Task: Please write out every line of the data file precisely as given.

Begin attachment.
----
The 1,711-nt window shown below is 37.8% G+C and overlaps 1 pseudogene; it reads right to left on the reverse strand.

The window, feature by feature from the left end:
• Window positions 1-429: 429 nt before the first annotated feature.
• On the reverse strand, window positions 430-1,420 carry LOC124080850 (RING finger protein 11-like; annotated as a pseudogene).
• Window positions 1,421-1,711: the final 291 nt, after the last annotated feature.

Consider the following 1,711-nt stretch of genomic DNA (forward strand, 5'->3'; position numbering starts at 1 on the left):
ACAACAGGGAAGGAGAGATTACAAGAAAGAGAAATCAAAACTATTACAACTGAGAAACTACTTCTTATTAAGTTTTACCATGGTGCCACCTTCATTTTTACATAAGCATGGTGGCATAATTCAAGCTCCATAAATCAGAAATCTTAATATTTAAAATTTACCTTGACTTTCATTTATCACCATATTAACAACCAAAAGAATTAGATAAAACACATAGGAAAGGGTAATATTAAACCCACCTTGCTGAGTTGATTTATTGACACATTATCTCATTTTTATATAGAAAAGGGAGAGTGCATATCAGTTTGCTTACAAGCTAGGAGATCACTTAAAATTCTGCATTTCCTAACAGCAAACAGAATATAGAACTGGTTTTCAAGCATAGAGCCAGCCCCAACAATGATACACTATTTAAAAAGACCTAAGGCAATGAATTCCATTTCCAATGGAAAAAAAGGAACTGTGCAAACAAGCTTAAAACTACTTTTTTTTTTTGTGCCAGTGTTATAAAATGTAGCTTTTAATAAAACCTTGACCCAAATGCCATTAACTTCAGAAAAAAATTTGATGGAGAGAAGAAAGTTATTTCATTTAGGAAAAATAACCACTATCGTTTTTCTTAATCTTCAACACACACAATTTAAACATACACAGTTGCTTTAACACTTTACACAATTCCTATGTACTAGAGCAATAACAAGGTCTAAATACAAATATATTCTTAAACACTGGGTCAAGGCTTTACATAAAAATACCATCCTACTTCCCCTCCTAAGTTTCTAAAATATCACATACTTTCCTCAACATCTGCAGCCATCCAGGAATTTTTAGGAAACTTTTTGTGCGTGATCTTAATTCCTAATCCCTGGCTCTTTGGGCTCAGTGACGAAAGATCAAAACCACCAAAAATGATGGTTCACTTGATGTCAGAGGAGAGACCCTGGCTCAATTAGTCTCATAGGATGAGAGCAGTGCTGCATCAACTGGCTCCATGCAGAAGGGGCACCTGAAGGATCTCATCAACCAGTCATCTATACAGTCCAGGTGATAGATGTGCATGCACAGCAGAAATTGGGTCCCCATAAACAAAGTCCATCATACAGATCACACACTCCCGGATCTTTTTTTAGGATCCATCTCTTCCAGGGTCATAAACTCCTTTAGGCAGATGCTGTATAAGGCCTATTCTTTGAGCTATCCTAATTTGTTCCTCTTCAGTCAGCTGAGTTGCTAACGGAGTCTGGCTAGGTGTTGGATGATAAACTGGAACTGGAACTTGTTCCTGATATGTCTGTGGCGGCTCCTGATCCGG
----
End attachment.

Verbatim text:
The 1,711-nt window shown below is 37.8% G+C and overlaps 1 pseudogene; it reads right to left on the reverse strand.

The window, feature by feature from the left end:
• Window positions 1-429: 429 nt before the first annotated feature.
• On the reverse strand, window positions 430-1,420 carry LOC124080850 (RING finger protein 11-like; annotated as a pseudogene).
• Window positions 1,421-1,711: the final 291 nt, after the last annotated feature.

Consider the following 1,711-nt stretch of genomic DNA (forward strand, 5'->3'; position numbering starts at 1 on the left):
ACAACAGGGAAGGAGAGATTACAAGAAAGAGAAATCAAAACTATTACAACTGAGAAACTACTTCTTATTAAGTTTTACCATGGTGCCACCTTCATTTTTACATAAGCATGGTGGCATAATTCAAGCTCCATAAATCAGAAATCTTAATATTTAAAATTTACCTTGACTTTCATTTATCACCATATTAACAACCAAAAGAATTAGATAAAACACATAGGAAAGGGTAATATTAAACCCACCTTGCTGAGTTGATTTATTGACACATTATCTCATTTTTATATAGAAAAGGGAGAGTGCATATCAGTTTGCTTACAAGCTAGGAGATCACTTAAAATTCTGCATTTCCTAACAGCAAACAGAATATAGAACTGGTTTTCAAGCATAGAGCCAGCCCCAACAATGATACACTATTTAAAAAGACCTAAGGCAATGAATTCCATTTCCAATGGAAAAAAAGGAACTGTGCAAACAAGCTTAAAACTACTTTTTTTTTTTGTGCCAGTGTTATAAAATGTAGCTTTTAATAAAACCTTGACCCAAATGCCATTAACTTCAGAAAAAAATTTGATGGAGAGAAGAAAGTTATTTCATTTAGGAAAAATAACCACTATCGTTTTTCTTAATCTTCAACACACACAATTTAAACATACACAGTTGCTTTAACACTTTACACAATTCCTATGTACTAGAGCAATAACAAGGTCTAAATACAAATATATTCTTAAACACTGGGTCAAGGCTTTACATAAAAATACCATCCTACTTCCCCTCCTAAGTTTCTAAAATATCACATACTTTCCTCAACATCTGCAGCCATCCAGGAATTTTTAGGAAACTTTTTGTGCGTGATCTTAATTCCTAATCCCTGGCTCTTTGGGCTCAGTGACGAAAGATCAAAACCACCAAAAATGATGGTTCACTTGATGTCAGAGGAGAGACCCTGGCTCAATTAGTCTCATAGGATGAGAGCAGTGCTGCATCAACTGGCTCCATGCAGAAGGGGCACCTGAAGGATCTCATCAACCAGTCATCTATACAGTCCAGGTGATAGATGTGCATGCACAGCAGAAATTGGGTCCCCATAAACAAAGTCCATCATACAGATCACACACTCCCGGATCTTTTTTTAGGATCCATCTCTTCCAGGGTCATAAACTCCTTTAGGCAGATGCTGTATAAGGCCTATTCTTTGAGCTATCCTAATTTGTTCCTCTTCAGTCAGCTGAGTTGCTAACGGAGTCTGGCTAGGTGTTGGATGATAAACTGGAACTGGAACTTGTTCCTGATATGTCTGTGGCGGCTCCTGATCCGG